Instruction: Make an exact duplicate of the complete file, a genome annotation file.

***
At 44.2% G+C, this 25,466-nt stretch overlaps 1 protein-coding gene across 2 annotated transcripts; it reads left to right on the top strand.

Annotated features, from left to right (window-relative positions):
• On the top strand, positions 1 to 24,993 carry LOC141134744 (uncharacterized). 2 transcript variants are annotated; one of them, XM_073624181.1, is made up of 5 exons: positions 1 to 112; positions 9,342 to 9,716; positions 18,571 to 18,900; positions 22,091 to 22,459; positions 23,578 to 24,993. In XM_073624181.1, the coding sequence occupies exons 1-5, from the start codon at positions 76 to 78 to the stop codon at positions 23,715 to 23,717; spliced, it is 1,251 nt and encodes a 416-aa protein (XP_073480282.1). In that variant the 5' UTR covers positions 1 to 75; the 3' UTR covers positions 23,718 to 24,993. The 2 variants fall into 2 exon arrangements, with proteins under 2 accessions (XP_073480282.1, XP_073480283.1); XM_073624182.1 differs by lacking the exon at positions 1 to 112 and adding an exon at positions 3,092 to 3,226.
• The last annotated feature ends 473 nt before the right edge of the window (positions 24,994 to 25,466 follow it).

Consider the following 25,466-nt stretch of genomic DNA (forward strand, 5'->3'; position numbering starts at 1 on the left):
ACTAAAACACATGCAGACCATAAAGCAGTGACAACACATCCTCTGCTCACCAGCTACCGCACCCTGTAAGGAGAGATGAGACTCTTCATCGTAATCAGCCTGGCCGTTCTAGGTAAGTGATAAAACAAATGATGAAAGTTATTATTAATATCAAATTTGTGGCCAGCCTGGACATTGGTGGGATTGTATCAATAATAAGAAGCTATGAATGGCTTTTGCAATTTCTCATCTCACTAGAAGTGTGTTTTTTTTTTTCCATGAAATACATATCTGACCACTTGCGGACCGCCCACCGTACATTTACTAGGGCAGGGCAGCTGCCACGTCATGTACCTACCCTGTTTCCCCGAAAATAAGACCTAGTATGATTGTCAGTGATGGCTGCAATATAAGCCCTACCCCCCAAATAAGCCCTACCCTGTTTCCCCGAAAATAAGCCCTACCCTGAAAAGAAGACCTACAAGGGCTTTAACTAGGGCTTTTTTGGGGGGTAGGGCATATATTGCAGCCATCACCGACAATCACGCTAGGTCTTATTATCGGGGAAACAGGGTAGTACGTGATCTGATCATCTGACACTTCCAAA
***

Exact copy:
At 44.2% G+C, this 25,466-nt stretch overlaps 1 protein-coding gene across 2 annotated transcripts; it reads left to right on the top strand.

Annotated features, from left to right (window-relative positions):
• On the top strand, positions 1 to 24,993 carry LOC141134744 (uncharacterized). 2 transcript variants are annotated; one of them, XM_073624181.1, is made up of 5 exons: positions 1 to 112; positions 9,342 to 9,716; positions 18,571 to 18,900; positions 22,091 to 22,459; positions 23,578 to 24,993. In XM_073624181.1, the coding sequence occupies exons 1-5, from the start codon at positions 76 to 78 to the stop codon at positions 23,715 to 23,717; spliced, it is 1,251 nt and encodes a 416-aa protein (XP_073480282.1). In that variant the 5' UTR covers positions 1 to 75; the 3' UTR covers positions 23,718 to 24,993. The 2 variants fall into 2 exon arrangements, with proteins under 2 accessions (XP_073480282.1, XP_073480283.1); XM_073624182.1 differs by lacking the exon at positions 1 to 112 and adding an exon at positions 3,092 to 3,226.
• The last annotated feature ends 473 nt before the right edge of the window (positions 24,994 to 25,466 follow it).

Consider the following 25,466-nt stretch of genomic DNA (forward strand, 5'->3'; position numbering starts at 1 on the left):
ACTAAAACACATGCAGACCATAAAGCAGTGACAACACATCCTCTGCTCACCAGCTACCGCACCCTGTAAGGAGAGATGAGACTCTTCATCGTAATCAGCCTGGCCGTTCTAGGTAAGTGATAAAACAAATGATGAAAGTTATTATTAATATCAAATTTGTGGCCAGCCTGGACATTGGTGGGATTGTATCAATAATAAGAAGCTATGAATGGCTTTTGCAATTTCTCATCTCACTAGAAGTGTGTTTTTTTTTTTCCATGAAATACATATCTGACCACTTGCGGACCGCCCACCGTACATTTACTAGGGCAGGGCAGCTGCCACGTCATGTACCTACCCTGTTTCCCCGAAAATAAGACCTAGTATGATTGTCAGTGATGGCTGCAATATAAGCCCTACCCCCCAAATAAGCCCTACCCTGTTTCCCCGAAAATAAGCCCTACCCTGAAAAGAAGACCTACAAGGGCTTTAACTAGGGCTTTTTTGGGGGGTAGGGCATATATTGCAGCCATCACCGACAATCACGCTAGGTCTTATTATCGGGGAAACAGGGTAGTACGTGATCTGATCATCTGACACTTCCAAA